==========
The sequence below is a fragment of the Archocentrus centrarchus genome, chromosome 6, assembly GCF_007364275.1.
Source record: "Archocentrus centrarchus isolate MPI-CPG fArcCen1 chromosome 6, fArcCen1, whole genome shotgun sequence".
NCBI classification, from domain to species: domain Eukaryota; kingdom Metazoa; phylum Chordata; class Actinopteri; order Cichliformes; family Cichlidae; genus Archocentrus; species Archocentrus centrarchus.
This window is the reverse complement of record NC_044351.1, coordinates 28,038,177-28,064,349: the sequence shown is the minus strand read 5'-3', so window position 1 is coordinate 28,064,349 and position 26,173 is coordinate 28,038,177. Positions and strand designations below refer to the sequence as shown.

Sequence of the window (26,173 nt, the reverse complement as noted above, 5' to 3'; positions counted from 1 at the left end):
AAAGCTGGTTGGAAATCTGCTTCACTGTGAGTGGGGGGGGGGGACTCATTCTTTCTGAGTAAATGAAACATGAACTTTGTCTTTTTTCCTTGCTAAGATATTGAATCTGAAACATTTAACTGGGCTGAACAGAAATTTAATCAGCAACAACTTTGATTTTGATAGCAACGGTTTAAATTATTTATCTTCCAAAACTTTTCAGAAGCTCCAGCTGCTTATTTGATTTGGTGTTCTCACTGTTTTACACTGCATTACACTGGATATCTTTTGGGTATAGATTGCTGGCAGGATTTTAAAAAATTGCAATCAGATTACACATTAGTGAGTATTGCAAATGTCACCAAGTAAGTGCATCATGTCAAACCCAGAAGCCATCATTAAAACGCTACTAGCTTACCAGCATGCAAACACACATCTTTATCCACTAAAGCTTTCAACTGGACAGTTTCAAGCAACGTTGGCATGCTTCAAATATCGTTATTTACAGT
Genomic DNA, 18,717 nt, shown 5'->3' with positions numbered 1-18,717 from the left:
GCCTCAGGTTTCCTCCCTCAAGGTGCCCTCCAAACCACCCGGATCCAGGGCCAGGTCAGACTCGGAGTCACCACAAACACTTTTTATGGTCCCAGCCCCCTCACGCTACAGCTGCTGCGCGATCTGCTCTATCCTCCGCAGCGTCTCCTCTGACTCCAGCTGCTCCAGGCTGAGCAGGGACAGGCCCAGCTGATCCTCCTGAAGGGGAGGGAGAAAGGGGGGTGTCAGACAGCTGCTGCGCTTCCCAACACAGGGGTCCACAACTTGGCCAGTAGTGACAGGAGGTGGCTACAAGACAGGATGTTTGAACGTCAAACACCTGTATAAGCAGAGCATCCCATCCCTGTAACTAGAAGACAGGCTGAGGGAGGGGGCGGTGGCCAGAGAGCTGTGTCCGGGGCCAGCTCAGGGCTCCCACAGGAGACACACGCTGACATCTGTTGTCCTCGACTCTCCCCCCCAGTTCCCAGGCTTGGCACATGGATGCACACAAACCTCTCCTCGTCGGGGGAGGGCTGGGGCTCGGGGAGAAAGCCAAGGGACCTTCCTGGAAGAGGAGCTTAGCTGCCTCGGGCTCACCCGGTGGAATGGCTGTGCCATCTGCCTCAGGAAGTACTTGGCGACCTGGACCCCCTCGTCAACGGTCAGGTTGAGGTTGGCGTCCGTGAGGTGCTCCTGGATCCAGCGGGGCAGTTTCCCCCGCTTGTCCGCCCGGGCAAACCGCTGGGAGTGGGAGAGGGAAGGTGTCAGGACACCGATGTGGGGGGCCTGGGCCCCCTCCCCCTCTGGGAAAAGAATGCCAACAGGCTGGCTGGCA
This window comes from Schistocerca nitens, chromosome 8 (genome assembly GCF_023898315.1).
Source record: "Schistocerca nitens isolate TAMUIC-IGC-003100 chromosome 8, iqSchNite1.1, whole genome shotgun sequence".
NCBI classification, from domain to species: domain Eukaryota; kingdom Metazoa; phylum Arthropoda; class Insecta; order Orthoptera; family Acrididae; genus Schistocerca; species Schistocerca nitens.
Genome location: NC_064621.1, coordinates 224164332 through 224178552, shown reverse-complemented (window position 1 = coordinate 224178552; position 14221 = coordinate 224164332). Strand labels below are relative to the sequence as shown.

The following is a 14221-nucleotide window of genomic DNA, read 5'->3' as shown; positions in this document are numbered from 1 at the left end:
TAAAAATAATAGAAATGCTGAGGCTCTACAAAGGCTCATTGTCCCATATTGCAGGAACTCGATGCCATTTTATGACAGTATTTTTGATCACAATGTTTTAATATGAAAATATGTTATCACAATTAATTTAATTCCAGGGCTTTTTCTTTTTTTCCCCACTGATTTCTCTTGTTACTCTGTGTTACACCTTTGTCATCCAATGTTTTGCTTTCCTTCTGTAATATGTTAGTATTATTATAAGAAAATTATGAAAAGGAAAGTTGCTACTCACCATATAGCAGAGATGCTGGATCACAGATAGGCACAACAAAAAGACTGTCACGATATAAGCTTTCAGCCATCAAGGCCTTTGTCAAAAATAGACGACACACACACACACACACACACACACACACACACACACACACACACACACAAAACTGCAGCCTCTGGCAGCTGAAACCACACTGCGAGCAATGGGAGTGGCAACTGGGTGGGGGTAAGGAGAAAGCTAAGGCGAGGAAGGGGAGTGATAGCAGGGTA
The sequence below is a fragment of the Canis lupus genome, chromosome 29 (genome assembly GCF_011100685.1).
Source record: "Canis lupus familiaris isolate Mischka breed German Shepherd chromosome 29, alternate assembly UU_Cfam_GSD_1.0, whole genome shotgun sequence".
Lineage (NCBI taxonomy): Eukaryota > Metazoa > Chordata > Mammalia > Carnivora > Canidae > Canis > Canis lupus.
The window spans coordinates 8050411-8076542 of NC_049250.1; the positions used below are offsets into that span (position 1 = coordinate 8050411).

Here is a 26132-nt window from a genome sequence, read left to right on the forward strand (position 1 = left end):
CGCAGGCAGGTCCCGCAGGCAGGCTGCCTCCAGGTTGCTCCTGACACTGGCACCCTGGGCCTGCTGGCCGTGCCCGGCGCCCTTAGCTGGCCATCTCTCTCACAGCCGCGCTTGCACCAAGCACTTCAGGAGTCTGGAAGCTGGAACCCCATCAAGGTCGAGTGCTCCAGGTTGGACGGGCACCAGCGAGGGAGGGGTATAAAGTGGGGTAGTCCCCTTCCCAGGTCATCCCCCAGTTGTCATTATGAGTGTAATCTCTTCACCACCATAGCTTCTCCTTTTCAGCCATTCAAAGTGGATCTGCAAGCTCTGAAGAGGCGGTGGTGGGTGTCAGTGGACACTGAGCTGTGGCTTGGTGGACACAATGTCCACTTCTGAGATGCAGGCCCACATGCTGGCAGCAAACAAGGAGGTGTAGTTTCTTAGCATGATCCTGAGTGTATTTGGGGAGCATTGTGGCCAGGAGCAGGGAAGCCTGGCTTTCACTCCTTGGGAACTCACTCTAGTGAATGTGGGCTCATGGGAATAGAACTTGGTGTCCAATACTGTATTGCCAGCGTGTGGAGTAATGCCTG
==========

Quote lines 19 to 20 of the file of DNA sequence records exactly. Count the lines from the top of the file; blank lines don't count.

Here is a 26132-nt window from a genome sequence, read left to right on the forward strand (position 1 = left end):
CGCAGGCAGGTCCCGCAGGCAGGCTGCCTCCAGGTTGCTCCTGACACTGGCACCCTGGGCCTGCTGGCCGTGCCCGGCGCCCTTAGCTGGCCATCTCTCTCACAGCCGCGCTTGCACCAAGCACTTCAGGAGTCTGGAAGCTGGAACCCCATCAAGGTCGAGTGCTCCAGGTTGGACGGGCACCAGCGAGGGAGGGGTATAAAGTGGGGTAGTCCCCTTCCCAGGTCATCCCCCAGTTGTCATTATGAGTGTAATCTCTTCACCACCATAGCTTCTCCTTTTCAGCCATTCAAAGTGGATCTGCAAGCTCTGAAGAGGCGGTGGTGGGTGTCAGTGGACACTGAGCTGTGGCTTGGTGGACACAATGTCCACTTCTGAGATGCAGGCCCACATGCTGGCAGCAAACAAGGAGGTGTAGTTTCTTAGCATGATCCTGAGTGTATTTGGGGAGCATTGTGGCCAGGAGCAGGGAAGCCTGGCTTTCACTCCTTGGGAACTCACTCTAGTGAATGTGGGCTCATGGGAATAGAACTTGGTGTCCAATACTGTATTGCCAGCGTGTGGAGTAATGCCTG